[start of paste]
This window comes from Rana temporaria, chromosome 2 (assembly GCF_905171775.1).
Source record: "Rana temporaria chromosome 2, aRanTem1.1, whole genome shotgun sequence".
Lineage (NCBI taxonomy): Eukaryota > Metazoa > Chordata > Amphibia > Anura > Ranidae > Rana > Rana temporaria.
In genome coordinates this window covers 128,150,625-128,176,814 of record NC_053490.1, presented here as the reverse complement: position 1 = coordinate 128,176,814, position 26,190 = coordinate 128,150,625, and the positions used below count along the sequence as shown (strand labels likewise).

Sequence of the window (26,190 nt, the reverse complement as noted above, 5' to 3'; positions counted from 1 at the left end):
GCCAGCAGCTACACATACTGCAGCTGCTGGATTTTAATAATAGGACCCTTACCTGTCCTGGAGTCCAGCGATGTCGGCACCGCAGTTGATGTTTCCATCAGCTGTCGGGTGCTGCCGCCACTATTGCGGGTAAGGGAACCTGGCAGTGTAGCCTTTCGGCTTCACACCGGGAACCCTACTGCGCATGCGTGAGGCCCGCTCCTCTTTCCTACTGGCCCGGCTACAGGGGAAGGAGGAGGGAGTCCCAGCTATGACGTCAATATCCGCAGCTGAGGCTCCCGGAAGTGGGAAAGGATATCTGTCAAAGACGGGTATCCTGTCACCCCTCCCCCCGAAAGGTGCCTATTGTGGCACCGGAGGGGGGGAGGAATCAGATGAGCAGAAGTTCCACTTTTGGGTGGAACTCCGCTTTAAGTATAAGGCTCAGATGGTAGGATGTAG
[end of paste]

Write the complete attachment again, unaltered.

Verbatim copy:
This window comes from Rana temporaria, chromosome 2 (assembly GCF_905171775.1).
Source record: "Rana temporaria chromosome 2, aRanTem1.1, whole genome shotgun sequence".
Lineage (NCBI taxonomy): Eukaryota > Metazoa > Chordata > Amphibia > Anura > Ranidae > Rana > Rana temporaria.
In genome coordinates this window covers 128,150,625-128,176,814 of record NC_053490.1, presented here as the reverse complement: position 1 = coordinate 128,176,814, position 26,190 = coordinate 128,150,625, and the positions used below count along the sequence as shown (strand labels likewise).

Sequence of the window (26,190 nt, the reverse complement as noted above, 5' to 3'; positions counted from 1 at the left end):
GCCAGCAGCTACACATACTGCAGCTGCTGGATTTTAATAATAGGACCCTTACCTGTCCTGGAGTCCAGCGATGTCGGCACCGCAGTTGATGTTTCCATCAGCTGTCGGGTGCTGCCGCCACTATTGCGGGTAAGGGAACCTGGCAGTGTAGCCTTTCGGCTTCACACCGGGAACCCTACTGCGCATGCGTGAGGCCCGCTCCTCTTTCCTACTGGCCCGGCTACAGGGGAAGGAGGAGGGAGTCCCAGCTATGACGTCAATATCCGCAGCTGAGGCTCCCGGAAGTGGGAAAGGATATCTGTCAAAGACGGGTATCCTGTCACCCCTCCCCCCGAAAGGTGCCTATTGTGGCACCGGAGGGGGGGAGGAATCAGATGAGCAGAAGTTCCACTTTTGGGTGGAACTCCGCTTTAAGTATAAGGCTCAGATGGTAGGATGTAG